Addison’s Disease Kills! And you never know when you may get a virus that will kill you, or how fast it will hit.
Quite often even though an Addisonian is admitted to hospital in Crisis, if they pass away, Crisis is not put down as the cause of death. It will be the heart attack, stroke, pneumonia, flu, or some other thing. Even if the Crisis caused the CVA/MI, or the pneumonia could have been survived if not for the AI. Hence many don’t realise that Addison’s Kills.
Am I angry/frustrated that this can happen in todays medical world? YES
Do I over react about the way Derek and others are treated by some in the medical profession regarding Adrenal Insufficiency? YES
Do I believe Wellington Hospital (CCDHB) should take more responsibility for their lack of communication that gave Derek this Life Threatening medical condition? ASBOLUTELY.
Do I believe that more medical staff need to be aware of this condition, and what to do? YES, especially ED staff.
Do Derek and I live in fear that he will again end up in hospital with multi-organ failure due to an Adrenal Crisis? OF COURSE. But we will not let that rule out lives and dictate what we do.
Having said that, we will take precautions against things like stomach bugs, the flu etc. So don’t be offended if you turn up on our door step with “only a common cold” or “just a little tummy upset” and expect to be welcomed with open arms. This little tummy upset that you are exposing my husband to could potentially kill him. That is not to say we will turn you away, but we will keep our distance.
Derek has gone into crisis in front of medical staff even after telling them we thought he would. When asked by his Endo later why he went into crisis, we thought about it. It was because we listened to his Endo about something we thought was an early sign of extremely low cortisol and impending crisis which the Endo was sure wasn’t. In fact, the Endo was adamant that it was not a sign of low cortisol. So Derek didn’t take extra cortisol until it was too late. He went from “just not feeling right, with this one symptom to crisis within an hour. Most of that time was spent in ED trying to get help. We know better now.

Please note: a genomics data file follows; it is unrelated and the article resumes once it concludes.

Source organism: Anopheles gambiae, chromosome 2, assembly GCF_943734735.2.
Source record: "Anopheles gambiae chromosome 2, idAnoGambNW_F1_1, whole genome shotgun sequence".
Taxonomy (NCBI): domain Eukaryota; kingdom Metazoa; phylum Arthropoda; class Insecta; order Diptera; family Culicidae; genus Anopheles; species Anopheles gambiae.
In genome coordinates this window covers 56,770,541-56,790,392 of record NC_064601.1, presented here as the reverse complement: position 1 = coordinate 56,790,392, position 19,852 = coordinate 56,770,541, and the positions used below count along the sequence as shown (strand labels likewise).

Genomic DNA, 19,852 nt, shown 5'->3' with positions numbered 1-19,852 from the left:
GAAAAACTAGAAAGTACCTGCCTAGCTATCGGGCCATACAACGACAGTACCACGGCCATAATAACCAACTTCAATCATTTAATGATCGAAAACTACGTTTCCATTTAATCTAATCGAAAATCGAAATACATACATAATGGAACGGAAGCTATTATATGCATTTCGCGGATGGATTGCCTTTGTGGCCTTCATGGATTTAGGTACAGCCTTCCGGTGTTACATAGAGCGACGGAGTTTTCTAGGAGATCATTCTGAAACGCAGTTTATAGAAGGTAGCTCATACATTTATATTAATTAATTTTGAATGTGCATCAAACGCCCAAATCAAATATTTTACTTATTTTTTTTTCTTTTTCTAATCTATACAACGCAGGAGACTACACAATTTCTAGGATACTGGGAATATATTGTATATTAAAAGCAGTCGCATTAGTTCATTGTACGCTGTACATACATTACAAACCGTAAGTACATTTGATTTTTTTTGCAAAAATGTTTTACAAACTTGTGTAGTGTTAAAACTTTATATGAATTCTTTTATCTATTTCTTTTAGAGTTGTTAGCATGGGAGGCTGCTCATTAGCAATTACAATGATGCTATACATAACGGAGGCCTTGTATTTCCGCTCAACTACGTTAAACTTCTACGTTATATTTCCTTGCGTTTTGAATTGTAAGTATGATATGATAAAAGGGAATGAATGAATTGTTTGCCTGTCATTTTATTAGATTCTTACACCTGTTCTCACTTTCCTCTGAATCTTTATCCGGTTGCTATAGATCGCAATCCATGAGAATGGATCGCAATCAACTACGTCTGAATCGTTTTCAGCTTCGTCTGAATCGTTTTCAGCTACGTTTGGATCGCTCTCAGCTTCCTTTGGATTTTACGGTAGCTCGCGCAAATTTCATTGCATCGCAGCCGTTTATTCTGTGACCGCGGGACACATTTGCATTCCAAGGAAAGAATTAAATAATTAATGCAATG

The medical staff at the hospital ED department didn’t recognise the crisis when it happened. Why? Because a Crisis is never Text Book. Each Addisonian will react differently in crisis. You will not get ALL the symptoms, only some of them. One of the key symptoms the medical staff look for is a decrease in BP to <90/50. The fact is, many AI sufferers have an Increase in BP to start because they have swallowed down so many steroids trying to avoid it. They will check your temperature but they won’t consider it high unless it is over 37.8 (Addison’s causes low body temp, many sitting around 36.0). They don’t tell you that in the medical books though. What medical staff look for is the signs and symptoms as written in the medical books. Unfortunately when you are that sick, you are being shipped off to ICU because you are in shock and your body is shutting down. Personally, I don’t want to see Derek like that again, and will therefore always insist he is treated before he gets to that point.
Two things help keep Derek and others stay out of hospital. One is self-education, and the other is a good support network.
Being told “just take these pills and you will live a normal life. Oh, and learn how to inject, but only after you have vomited 3 times” is not education. In fact, after you have vomited 2 times, you are probably verging on unconscious and incapable (unable to behave rationally or manage one’s affairs). You very seldom have the ability to give yourself an injection and very often don’t believe you need it because by then you brain is not telling you the truth. You are not going to be able to call an ambulance. You must be proactive and seek help before you get to that point. And those around you must make themselves aware of the symptoms so they can also help you.
We are lucky, we have the emergency injection, and have never needed it, although we almost had to use it in the emergency department, but they finally gave Derek the life saving injection he needed and were then shocked to see how quickly it worked.
But for the want of a US$10 injection Katie may not be in the PVC she is now in. Her family may not be sitting by her bed daily watching her in pain. There is no knowing if giving this beautiful spirit her injection when she was “just feeling unwell” could have saved her from this. But it sure as hell would have given her a fighting chance!
Drs need to understand that what they say, can and does, have a big impact on their patients lives. Yet they never accept when they are wrong (or hardly ever).
For more on Katie and her battle, please read